Grades are descriptions of student performance –based on data – about student ability and more importantly, the relation of student performance to specific standards. Students and their parents will know – after getting a marking period report card with grades – if the student is ‘far below,’ ‘approaching,’ ‘meeting,’ or ‘exceeding’ standards. This information will be included within every teacher assessment – to develop information linked to student mastery on the final unit exams or projects. Attendance, effort, rate of progress, academic and non-academic skill development are noted in Skedula on the progress report – which is linked to a conventional NYC DOE report card.
Types of Unit Assessments
Teachers use both formative and summative assessments in measuring student progress toward mastery of the Common Core Standards. There are several types of common assessments. All students are required to complete projects based on the content taught within each one of their classes. These projects are graded according to teacher-created rubrics that attend to both content as well as student skill development. Other common assessments are done early in the year and will work toward understanding student reading levels and reading/writing goals. An important common assessment is the work we do in the area of regular assessments, during which teachers develop unit plans, detail and acknowledge specific content and skills addressed throughout the unit, and create an regular assessment (exam) that targets unit content and skills.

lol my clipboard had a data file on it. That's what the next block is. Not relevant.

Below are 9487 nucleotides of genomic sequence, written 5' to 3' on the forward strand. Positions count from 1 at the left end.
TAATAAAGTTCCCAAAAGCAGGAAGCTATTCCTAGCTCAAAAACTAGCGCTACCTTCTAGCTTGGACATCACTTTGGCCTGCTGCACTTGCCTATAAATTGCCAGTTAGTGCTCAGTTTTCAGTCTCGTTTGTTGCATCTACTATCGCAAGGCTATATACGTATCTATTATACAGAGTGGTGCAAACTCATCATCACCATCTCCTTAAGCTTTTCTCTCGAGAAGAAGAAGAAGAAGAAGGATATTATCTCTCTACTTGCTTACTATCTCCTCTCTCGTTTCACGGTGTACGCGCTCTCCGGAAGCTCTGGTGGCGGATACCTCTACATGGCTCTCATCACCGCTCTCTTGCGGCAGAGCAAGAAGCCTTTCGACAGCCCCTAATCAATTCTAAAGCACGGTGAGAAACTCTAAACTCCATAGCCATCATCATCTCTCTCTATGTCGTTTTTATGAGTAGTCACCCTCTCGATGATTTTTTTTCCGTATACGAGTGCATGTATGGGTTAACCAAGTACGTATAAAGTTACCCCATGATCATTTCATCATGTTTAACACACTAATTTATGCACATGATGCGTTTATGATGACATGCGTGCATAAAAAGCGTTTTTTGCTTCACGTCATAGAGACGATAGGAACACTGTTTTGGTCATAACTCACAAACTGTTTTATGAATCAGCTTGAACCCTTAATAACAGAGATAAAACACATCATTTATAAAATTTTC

Formative assessments are used as a diagnostic tool to measure a student’s progress towards mastery of specific skills derived from the core standards. Formative assessments are also used to determine the appropriate level of response to student needs concerning academic intervention or enrichment.
Formative assessments take the form of pre-assessments prior to the introduction of a new lesson to guide teacher question during the mini-lesson, in-class assignments and quizzes, homework, and projects. Formative assessments are designed to prepare students for mastery on the culminating unit assessments and performance tasks. Success on formative assessments is linked to success on culminating assessments. Some examples of formative assessments are: observations, questioning, discussion, entrance/exit tickets, warm-ups, drafts, learning/response logs, peer/self-assessments, practice presentations, kinesthetic assessments, individual whiteboards, constructive quizzes, think pair share, and homework. Teachers record student responses to these assessments to use in their assessment of student learning. *Please note that some of these activities can qualify to be summative in nature – however, if teachers are to do so, they must fully prepare their students for such assessments… and students must be clearly made aware of the fact that those specific assignments are summative in nature.